This podcast, developed as part of the Protect the Ones You Love initiative, discusses steps parents can take to help protect their children from drowning, one of the leading causes of child injury. Created: 12/10/2008 by National Center for Injury Prevention and Control (NCIPC).
Date Released: 12/10/2008. Series Name: Protect the Ones You Love: Child Injuries Are Preventable.
[Announcer] This podcast is presented by the Centers for Disease Control and Prevention. CDC — safer, healthier people.
When we're having fun in the water, injuries aren't the first thing on our minds. But, drownings are the leading cause of injury death for young children ages one to four, and three children die every day as a result of drowning. Drownings can be prevented, and you can play a key role in protecting the children you love. Here are some tips for keeping kids safe around water:
First, install a four-sided isolation fence, with self-closing and self-latching gates, around your backyard swimming pool, if you have one. A fence can help keep kids away from the area when you don’t expect them to be in or around the water. Pool fences should be at least four feet tall. To be safe, they need to completely separate the house and play area from the pool. Latches should be out of children's reach. Automatic door locks and alarms can help keep a fenced pool area off-limits and alert you if a busy, active child gets out of the house.
Second, make sure kids wear life jackets in and around natural bodies of water, like lakes and oceans, even if they know how to swim. Life jackets now come in a lot of comfortable styles that can be worn all day.
Third, learn CPR and get recertified every two years. Being trained in CPR can make a big difference. If a child is drowning, even if you dial 911 immediately, it will take a few minutes for paramedics to arrive on the scene. Seconds count. Performing CPR can help a child stay alive with the best possible outcome. Every parent and caregiver should know CPR and basic first aid.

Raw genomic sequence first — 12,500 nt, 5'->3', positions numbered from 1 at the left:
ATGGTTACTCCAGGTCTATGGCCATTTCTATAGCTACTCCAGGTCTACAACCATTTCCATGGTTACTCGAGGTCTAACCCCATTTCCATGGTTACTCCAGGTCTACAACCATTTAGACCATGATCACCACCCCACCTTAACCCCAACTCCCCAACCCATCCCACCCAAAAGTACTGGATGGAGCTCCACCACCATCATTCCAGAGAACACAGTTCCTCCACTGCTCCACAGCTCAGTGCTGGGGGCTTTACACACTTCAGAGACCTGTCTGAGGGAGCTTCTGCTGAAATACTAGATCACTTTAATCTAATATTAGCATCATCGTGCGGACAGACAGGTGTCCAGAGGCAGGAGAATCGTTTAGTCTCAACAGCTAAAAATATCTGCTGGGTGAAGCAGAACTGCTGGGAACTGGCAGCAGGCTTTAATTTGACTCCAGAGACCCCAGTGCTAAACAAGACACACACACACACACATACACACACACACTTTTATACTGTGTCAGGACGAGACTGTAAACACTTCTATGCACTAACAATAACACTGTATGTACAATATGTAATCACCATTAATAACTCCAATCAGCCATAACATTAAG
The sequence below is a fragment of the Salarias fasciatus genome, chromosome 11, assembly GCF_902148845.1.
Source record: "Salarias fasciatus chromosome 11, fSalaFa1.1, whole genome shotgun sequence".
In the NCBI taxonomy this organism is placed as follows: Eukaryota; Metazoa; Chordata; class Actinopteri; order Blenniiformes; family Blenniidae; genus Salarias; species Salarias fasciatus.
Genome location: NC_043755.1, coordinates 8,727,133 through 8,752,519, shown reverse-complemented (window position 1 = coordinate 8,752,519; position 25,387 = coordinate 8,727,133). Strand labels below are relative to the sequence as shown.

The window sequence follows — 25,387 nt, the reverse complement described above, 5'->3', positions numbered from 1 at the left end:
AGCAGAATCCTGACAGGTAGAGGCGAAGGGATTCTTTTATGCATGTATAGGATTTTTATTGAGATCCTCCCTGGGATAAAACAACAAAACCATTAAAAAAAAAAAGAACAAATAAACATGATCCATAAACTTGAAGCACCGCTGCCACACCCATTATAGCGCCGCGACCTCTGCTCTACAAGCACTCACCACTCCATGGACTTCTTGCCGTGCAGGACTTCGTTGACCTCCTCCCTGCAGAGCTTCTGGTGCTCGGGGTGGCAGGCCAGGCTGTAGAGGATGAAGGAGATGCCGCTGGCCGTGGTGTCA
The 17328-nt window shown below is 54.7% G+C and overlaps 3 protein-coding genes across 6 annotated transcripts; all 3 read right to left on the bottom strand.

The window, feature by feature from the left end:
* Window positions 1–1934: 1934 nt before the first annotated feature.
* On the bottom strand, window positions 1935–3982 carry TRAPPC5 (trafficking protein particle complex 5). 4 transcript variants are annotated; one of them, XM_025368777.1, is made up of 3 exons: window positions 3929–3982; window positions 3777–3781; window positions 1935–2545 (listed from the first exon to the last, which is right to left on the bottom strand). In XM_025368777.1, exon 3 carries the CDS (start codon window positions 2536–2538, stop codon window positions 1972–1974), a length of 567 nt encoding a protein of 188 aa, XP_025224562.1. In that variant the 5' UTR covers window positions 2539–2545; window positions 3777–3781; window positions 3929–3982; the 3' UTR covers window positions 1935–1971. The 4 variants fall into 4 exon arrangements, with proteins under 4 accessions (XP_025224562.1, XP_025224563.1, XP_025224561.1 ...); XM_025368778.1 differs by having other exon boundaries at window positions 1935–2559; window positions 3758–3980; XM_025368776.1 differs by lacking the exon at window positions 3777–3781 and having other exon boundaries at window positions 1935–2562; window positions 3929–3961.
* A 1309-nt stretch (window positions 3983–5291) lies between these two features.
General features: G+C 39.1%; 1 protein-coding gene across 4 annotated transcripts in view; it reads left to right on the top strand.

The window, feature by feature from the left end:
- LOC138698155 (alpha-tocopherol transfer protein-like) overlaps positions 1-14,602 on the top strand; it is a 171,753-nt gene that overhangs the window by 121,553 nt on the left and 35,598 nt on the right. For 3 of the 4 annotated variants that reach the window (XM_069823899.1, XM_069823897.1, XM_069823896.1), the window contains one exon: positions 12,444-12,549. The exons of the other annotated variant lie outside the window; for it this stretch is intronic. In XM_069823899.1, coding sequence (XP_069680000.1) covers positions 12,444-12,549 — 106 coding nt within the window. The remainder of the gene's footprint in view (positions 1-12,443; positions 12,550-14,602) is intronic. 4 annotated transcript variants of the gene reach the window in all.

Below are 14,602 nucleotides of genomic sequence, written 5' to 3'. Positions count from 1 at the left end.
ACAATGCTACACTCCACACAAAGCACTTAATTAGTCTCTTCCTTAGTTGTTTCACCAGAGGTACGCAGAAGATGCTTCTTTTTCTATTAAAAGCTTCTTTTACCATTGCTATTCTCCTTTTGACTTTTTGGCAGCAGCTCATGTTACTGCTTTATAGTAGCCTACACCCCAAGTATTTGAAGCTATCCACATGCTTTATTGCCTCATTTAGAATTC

And fourth, supervise young children at all times around bathtubs, swimming pools, and natural bodies of water. If you're responsible for watching kids in and around water, avoid distracting activities that can take your attention away. Things like playing cards, reading books, or talking on the phone can keep you from noticing that a child has quietly slipped under. Drownings happen quickly, and usually silently.
When it comes to a child you love, of course you want to protect them from harm. It's within your power to help them live to their full potential, without experiencing the pain and suffering that injuries can cause.
Protect the Ones You Love: Child Injuries Are Preventable is a CDC initiative to raise parents' awareness about the leading causes of child injury in the United States and how they can be prevented. For more information, please visit www.cdc.gov/safechild.
[Announcer]For the most accurate health information, visit www.cdc.gov or call 1-800-CDC-INFO, 24/7.